It appears that we have consumed too much energy to make a smooth transition from conventional energy to renewable energy. Investments in solar and wind energy should be encouraged, but we are fooling ourselves if we think that such investments mean that we can continue the modern lifestyle as we have. Some people argue that even if cuts in energy consumption are put into place, the world economy as we know it would need to come to a complete stop and then the vast majority of the world’s remaining resources would need to be diverted towards building this new alternative energy infrastructure. Currently, no major industrialized nation is willing to make such radical changes. And in the United States, a large percentage of the population doesn’t even agree that climate change constitutes a real threat to our civilization.
So our current trajectory seems to indicate that the worldwide industrial society will hit a wall sometime in the next decade or so. It will likely be ugly and messy. Institutions and the materials they provide will quickly evaporate and billions of people will quickly find themselves without jobs, without money and without the means to sustain themselves.
If humankind is lucky, industrial society will hit this wall before humankind’s consumption of resources puts the Earth and all life on it at an irreversible danger point. If we’re lucky. I’m not holding my breath.
There are a lot of books and movies that paint stark pictures of worlds where resources have vanished and people are left to fend for themselves in the ruins of society fighting over what resources remain. It says a lot about our culture that this genre exists. I believe it is the collective subconcious of our society chronicling its nightmares.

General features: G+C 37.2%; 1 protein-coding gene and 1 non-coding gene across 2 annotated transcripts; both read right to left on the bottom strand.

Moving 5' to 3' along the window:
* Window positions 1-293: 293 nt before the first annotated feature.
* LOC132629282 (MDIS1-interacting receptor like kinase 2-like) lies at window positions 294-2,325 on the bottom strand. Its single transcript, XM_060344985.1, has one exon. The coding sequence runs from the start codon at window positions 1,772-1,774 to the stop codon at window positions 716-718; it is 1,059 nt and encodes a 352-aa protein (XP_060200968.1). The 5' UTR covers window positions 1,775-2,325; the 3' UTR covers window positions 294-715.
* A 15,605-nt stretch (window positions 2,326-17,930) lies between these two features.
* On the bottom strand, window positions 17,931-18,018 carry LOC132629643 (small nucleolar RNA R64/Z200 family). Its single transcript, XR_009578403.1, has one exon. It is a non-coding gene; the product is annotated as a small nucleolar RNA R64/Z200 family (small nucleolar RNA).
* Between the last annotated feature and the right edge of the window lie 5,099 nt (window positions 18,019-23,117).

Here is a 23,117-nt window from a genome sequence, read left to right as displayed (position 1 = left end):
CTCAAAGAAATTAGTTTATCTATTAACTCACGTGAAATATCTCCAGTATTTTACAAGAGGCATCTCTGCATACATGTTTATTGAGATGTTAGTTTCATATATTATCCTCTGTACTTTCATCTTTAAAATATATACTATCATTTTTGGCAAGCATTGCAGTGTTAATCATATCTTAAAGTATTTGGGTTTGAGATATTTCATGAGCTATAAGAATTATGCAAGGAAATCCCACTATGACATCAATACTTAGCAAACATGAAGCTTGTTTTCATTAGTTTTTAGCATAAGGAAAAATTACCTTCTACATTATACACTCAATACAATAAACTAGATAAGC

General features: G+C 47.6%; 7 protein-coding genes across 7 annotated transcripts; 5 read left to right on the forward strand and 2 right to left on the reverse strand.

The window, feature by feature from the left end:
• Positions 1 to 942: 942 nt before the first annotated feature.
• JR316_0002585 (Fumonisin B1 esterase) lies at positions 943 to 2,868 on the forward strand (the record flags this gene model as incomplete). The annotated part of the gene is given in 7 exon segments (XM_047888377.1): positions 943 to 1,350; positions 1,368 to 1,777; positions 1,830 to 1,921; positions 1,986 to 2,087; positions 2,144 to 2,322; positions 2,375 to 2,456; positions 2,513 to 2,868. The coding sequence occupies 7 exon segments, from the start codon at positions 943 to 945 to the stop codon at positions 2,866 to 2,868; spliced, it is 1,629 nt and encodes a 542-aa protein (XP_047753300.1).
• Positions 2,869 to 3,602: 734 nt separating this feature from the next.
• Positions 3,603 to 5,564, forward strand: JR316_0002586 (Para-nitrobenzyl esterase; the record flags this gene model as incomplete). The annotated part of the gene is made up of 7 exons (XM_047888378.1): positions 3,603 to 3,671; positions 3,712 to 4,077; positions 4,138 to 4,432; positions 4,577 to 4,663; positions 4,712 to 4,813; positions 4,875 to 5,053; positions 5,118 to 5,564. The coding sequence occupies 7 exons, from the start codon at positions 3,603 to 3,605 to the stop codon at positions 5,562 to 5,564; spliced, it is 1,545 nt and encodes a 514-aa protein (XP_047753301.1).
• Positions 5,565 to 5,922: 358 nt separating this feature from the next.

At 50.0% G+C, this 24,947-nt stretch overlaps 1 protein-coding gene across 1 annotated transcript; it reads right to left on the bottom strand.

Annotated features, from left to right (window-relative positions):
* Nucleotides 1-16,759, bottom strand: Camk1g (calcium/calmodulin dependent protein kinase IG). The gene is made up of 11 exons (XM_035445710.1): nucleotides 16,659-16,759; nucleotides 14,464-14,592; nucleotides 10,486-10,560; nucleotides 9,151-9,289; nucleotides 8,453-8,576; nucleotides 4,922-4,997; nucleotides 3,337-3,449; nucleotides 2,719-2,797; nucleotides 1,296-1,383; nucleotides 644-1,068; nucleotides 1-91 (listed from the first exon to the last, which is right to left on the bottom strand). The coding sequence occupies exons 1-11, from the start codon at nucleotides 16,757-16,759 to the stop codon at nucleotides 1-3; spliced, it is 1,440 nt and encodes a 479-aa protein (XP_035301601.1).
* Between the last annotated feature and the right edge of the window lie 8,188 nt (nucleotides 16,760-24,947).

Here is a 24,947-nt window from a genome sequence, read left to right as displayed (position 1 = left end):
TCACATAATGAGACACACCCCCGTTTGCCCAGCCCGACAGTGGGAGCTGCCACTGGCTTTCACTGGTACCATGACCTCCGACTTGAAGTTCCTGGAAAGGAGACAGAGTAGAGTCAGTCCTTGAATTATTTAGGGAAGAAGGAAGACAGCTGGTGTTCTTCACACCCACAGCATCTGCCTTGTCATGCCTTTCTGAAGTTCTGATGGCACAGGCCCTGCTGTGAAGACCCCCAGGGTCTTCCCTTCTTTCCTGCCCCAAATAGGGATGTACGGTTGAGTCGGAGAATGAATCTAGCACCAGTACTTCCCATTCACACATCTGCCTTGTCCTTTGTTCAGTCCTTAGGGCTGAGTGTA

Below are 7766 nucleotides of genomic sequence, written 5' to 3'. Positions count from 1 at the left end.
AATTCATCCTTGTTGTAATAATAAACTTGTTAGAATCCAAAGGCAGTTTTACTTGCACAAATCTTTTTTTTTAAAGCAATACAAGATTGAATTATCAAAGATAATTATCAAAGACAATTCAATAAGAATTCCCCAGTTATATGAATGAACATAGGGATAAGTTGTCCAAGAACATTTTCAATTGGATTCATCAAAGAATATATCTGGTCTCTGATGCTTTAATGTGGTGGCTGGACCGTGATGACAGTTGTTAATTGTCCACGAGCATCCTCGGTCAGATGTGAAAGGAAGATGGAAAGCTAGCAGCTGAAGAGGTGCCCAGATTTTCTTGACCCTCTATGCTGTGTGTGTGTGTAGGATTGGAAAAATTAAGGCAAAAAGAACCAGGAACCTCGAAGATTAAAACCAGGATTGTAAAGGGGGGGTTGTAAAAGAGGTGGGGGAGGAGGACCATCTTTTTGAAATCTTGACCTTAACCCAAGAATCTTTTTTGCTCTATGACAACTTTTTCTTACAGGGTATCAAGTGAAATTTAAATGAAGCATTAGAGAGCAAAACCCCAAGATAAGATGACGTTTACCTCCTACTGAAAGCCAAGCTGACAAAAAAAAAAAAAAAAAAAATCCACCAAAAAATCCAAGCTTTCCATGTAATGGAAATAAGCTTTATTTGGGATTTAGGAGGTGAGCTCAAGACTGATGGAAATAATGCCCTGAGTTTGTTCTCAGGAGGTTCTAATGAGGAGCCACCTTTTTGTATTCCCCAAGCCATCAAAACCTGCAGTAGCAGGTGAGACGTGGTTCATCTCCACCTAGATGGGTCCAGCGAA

This dystopian post-apocalyptic society could happen, but this is one of only many alternate futures. We have more than one choice in this matter, and it begins with each of us, individually.
Depending on how we prepare, this new era could become a great leap forward in spiritual advancement. Spiritual advancement borne out of difficult spiritual challenges that come from this difficult lesson that humankind must learn. The lesson that spiritual fortitude is far important than material wealth. The realization that we can live a far richer life without all this technology that we do not yet have the wisdom to use in a non-destructive way. The understanding that we are but one species on Earth occupying a tiny slice of this planet’s history. The recognition that where we are is but one small step in ours and humankind’s history. The possibilities are limitless, but first we must learn to live within our limits.
So one goal for this blog is to talk about this future that I see and how our present early 21st century life connects with it. I am but one person, but I am fortunate enough to have had life experiences that have allowed me to learn about many of these things. My vision may be imperfect, but it is from here that I start my writing.
Many worlds are possible, if only people could realize it. It appears that we human beings are about to undergo a spiritual test of unprecedented proportions. Can we endure these tests without destroying ourselves and the planet?
This is why I write about the forthcoming time as the time “when the stars return to the sky.” Gaze up at the stars and we realize how small we are, how we are part of something greater.